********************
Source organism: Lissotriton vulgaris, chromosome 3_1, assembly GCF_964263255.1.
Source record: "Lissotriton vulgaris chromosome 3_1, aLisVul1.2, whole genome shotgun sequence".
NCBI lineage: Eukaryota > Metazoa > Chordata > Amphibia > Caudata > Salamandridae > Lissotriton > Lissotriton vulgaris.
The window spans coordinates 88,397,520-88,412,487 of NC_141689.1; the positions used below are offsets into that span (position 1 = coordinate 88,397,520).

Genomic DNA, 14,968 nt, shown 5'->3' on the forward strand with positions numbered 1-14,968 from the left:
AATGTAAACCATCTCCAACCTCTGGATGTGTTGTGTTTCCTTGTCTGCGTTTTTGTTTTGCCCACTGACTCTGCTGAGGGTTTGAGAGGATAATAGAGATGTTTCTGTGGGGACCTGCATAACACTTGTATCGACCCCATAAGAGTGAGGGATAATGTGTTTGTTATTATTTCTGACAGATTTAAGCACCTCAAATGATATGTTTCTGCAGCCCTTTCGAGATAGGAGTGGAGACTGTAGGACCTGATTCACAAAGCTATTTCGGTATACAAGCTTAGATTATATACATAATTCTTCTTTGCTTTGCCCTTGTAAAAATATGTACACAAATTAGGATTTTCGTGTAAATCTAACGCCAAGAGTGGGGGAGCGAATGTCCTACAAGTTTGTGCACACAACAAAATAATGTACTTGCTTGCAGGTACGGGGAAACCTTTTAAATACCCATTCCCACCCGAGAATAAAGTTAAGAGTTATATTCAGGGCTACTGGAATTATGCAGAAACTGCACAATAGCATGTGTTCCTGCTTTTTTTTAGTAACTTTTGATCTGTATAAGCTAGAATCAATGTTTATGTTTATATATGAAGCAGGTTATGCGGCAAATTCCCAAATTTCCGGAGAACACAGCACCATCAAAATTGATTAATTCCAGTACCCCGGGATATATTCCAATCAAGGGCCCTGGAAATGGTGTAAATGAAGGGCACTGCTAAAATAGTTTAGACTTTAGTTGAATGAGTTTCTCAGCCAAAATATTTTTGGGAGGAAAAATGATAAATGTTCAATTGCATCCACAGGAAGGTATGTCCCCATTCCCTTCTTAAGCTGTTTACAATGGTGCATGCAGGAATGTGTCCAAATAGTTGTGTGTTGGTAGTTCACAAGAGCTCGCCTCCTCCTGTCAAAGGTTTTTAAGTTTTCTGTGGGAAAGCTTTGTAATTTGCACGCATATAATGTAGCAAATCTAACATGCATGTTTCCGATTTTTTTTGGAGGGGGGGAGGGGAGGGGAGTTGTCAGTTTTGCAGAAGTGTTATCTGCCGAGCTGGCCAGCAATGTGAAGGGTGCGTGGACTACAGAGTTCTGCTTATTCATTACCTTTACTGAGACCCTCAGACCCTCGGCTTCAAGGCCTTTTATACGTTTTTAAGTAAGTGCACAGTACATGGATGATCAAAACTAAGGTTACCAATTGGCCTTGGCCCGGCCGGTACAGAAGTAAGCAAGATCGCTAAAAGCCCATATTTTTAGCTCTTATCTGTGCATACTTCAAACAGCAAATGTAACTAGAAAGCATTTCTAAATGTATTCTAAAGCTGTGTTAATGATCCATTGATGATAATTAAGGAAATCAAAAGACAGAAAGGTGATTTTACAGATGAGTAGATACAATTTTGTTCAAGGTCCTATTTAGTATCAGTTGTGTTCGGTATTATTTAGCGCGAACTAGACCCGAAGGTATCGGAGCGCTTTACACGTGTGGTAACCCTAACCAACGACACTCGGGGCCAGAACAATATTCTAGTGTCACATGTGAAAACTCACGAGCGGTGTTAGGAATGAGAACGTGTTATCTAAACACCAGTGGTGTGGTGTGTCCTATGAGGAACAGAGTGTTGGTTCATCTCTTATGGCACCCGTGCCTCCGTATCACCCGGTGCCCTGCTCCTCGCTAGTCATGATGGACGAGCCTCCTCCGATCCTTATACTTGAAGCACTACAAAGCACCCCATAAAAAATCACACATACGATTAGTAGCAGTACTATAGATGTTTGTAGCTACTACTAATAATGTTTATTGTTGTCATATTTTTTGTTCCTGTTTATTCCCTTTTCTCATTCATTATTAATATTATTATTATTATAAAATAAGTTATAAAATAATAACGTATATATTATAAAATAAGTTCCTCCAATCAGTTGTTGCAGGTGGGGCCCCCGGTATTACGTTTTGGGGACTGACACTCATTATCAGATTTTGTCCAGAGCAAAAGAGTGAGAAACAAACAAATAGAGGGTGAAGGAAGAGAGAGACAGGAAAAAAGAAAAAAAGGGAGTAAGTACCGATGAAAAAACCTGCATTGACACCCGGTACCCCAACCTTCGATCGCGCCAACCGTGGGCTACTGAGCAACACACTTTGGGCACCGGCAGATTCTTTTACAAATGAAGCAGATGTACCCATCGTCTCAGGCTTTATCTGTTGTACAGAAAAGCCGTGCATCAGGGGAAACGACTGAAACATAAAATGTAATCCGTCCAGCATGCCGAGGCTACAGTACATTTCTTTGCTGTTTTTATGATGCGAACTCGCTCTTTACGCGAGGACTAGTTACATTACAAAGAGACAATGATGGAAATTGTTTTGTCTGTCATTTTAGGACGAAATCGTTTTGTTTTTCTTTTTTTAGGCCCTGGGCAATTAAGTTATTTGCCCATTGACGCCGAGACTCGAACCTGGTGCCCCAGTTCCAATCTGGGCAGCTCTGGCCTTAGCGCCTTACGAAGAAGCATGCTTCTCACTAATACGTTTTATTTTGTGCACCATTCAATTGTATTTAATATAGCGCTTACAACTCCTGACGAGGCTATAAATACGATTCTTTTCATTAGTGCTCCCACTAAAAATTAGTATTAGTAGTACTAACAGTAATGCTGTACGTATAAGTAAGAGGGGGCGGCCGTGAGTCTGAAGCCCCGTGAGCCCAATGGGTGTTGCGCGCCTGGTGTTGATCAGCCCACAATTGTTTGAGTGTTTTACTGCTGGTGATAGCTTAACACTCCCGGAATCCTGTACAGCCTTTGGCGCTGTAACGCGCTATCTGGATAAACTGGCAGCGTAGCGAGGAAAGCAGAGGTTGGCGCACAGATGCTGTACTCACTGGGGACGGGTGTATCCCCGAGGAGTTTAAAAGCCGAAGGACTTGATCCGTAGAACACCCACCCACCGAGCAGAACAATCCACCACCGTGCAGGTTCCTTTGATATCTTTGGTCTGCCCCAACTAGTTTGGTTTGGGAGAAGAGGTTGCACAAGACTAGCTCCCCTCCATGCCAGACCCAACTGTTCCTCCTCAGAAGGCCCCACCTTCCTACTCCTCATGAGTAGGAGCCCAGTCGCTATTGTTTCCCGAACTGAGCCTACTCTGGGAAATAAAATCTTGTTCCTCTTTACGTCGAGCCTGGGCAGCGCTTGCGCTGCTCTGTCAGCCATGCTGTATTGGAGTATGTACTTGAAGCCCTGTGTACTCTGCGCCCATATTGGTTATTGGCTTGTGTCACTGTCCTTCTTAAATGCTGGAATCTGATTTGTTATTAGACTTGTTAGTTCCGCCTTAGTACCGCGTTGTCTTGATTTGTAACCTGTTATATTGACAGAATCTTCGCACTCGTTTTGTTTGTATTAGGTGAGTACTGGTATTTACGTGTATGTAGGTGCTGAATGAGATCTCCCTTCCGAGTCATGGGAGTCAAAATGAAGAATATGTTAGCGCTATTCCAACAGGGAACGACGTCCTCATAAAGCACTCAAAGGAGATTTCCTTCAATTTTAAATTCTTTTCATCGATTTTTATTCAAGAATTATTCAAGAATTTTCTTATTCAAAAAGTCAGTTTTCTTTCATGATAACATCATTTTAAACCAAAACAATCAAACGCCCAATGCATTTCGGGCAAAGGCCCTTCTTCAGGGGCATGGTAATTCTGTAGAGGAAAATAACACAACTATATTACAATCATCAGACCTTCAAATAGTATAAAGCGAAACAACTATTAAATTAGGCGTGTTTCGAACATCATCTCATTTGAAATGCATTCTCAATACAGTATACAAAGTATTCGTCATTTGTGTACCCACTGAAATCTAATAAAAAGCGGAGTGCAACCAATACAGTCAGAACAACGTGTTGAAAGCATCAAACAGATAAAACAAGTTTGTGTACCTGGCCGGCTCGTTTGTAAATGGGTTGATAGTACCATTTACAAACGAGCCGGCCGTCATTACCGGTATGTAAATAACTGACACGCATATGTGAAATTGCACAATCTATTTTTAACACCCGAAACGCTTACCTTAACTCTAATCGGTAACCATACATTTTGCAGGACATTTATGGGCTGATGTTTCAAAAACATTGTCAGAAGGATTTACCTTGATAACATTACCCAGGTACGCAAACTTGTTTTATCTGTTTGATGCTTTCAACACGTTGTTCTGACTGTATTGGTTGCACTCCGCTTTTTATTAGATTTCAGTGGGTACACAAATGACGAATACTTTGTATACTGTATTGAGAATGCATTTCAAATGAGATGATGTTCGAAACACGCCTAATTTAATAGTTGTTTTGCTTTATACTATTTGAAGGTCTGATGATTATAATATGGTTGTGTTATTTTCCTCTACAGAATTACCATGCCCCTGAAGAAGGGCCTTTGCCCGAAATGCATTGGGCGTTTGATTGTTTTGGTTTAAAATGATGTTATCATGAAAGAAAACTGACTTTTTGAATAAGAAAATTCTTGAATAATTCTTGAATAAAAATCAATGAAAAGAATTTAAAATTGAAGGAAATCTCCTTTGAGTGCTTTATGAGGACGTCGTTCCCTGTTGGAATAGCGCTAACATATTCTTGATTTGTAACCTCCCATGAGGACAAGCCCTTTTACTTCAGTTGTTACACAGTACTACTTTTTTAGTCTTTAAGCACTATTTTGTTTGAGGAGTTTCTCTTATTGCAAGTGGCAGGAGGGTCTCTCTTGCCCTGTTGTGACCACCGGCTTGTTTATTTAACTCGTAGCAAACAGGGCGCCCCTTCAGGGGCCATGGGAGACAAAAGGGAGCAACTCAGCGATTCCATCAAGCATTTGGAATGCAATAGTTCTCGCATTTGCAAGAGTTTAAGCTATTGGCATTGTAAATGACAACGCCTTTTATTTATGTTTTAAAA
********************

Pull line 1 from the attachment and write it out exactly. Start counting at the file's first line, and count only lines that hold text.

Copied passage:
Source organism: Lissotriton vulgaris, chromosome 3_1, assembly GCF_964263255.1.